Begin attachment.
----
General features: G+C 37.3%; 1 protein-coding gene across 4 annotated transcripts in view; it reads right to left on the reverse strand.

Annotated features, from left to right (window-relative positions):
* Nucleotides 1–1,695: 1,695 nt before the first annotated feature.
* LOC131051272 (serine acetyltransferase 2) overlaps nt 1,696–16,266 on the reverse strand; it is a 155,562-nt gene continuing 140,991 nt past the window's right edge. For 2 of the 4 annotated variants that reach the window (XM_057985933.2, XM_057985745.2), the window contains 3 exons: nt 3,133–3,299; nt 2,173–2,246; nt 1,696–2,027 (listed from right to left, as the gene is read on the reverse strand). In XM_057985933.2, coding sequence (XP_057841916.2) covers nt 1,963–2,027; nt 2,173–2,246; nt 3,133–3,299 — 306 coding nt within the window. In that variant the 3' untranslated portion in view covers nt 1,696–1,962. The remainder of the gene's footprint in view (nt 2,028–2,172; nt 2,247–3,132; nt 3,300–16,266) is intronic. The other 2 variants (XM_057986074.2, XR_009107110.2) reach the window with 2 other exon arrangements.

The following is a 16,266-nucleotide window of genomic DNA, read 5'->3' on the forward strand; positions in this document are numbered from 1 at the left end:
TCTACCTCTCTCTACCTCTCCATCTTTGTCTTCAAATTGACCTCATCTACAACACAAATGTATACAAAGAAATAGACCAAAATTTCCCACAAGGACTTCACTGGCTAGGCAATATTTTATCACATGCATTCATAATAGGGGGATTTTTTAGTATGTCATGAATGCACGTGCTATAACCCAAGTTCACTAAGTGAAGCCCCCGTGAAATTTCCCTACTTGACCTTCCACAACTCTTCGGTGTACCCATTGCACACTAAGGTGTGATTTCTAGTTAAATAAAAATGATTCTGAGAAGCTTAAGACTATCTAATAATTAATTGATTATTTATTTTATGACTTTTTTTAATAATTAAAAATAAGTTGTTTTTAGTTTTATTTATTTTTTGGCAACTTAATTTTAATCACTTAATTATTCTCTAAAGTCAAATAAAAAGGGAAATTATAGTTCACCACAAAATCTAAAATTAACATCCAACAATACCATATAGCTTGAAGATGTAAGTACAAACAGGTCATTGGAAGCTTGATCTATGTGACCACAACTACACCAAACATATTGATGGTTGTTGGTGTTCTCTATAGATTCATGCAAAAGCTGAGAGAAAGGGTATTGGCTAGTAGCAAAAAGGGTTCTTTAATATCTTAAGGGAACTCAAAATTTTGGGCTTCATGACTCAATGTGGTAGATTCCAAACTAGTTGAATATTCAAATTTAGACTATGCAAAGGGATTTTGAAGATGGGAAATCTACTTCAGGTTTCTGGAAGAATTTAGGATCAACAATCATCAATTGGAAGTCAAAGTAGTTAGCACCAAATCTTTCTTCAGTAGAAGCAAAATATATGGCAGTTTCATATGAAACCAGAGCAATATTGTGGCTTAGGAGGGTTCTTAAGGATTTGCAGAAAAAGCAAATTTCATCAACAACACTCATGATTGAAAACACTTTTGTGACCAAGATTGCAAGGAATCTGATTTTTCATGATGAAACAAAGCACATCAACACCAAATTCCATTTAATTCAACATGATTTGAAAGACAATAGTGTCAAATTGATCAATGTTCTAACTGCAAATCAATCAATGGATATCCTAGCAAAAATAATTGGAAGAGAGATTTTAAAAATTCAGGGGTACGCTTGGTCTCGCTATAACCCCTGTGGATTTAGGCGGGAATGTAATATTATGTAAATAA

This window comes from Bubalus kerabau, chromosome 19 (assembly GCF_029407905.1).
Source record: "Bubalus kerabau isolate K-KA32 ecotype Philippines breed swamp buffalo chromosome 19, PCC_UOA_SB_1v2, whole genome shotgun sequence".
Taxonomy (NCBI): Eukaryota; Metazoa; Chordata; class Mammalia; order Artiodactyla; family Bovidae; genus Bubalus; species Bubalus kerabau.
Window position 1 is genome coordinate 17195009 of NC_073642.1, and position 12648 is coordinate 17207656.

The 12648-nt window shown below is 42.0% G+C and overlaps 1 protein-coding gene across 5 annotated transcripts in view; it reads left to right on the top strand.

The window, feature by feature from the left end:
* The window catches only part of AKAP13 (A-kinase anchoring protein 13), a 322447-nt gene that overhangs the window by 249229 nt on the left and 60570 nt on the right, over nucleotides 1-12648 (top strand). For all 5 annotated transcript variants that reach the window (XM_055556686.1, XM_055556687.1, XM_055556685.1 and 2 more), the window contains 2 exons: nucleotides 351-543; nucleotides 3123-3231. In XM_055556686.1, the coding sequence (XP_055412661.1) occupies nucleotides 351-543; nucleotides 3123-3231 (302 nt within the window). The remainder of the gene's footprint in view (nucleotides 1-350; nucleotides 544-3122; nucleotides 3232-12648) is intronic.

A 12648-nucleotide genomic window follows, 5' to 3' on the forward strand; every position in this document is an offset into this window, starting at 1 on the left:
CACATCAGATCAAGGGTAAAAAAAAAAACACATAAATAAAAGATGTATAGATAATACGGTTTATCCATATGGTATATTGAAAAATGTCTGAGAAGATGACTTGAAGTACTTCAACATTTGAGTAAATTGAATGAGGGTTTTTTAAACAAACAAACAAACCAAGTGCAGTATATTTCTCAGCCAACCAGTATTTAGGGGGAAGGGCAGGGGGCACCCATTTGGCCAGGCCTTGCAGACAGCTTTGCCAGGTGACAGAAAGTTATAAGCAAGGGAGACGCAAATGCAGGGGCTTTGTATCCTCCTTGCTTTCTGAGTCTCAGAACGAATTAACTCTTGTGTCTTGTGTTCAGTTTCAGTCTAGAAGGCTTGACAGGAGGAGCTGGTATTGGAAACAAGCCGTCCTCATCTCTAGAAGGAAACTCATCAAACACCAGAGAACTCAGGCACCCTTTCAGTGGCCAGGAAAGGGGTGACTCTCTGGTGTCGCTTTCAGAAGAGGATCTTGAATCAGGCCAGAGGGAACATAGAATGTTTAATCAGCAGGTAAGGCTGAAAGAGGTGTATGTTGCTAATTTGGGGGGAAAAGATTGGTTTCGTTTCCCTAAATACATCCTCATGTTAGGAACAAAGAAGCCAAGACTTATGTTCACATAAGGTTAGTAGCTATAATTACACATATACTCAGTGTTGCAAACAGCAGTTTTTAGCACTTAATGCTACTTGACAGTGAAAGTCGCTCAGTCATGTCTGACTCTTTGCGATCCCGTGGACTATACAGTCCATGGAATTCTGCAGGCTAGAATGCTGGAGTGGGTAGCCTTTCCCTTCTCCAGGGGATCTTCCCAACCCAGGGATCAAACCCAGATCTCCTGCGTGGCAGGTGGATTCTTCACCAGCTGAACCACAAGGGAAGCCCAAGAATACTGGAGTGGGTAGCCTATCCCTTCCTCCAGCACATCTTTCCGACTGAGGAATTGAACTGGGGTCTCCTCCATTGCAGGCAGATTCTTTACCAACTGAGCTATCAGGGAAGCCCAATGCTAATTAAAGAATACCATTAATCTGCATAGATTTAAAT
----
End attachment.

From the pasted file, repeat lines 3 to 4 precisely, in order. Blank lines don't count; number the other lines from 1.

* Nucleotides 1–1,695: 1,695 nt before the first annotated feature.
* LOC131051272 (serine acetyltransferase 2) overlaps nt 1,696–16,266 on the reverse strand; it is a 155,562-nt gene continuing 140,991 nt past the window's right edge. For 2 of the 4 annotated variants that reach the window (XM_057985933.2, XM_057985745.2), the window contains 3 exons: nt 3,133–3,299; nt 2,173–2,246; nt 1,696–2,027 (listed from right to left, as the gene is read on the reverse strand). In XM_057985933.2, coding sequence (XP_057841916.2) covers nt 1,963–2,027; nt 2,173–2,246; nt 3,133–3,299 — 306 coding nt within the window. In that variant the 3' untranslated portion in view covers nt 1,696–1,962. The remainder of the gene's footprint in view (nt 2,028–2,172; nt 2,247–3,132; nt 3,300–16,266) is intronic. The other 2 variants (XM_057986074.2, XR_009107110.2) reach the window with 2 other exon arrangements.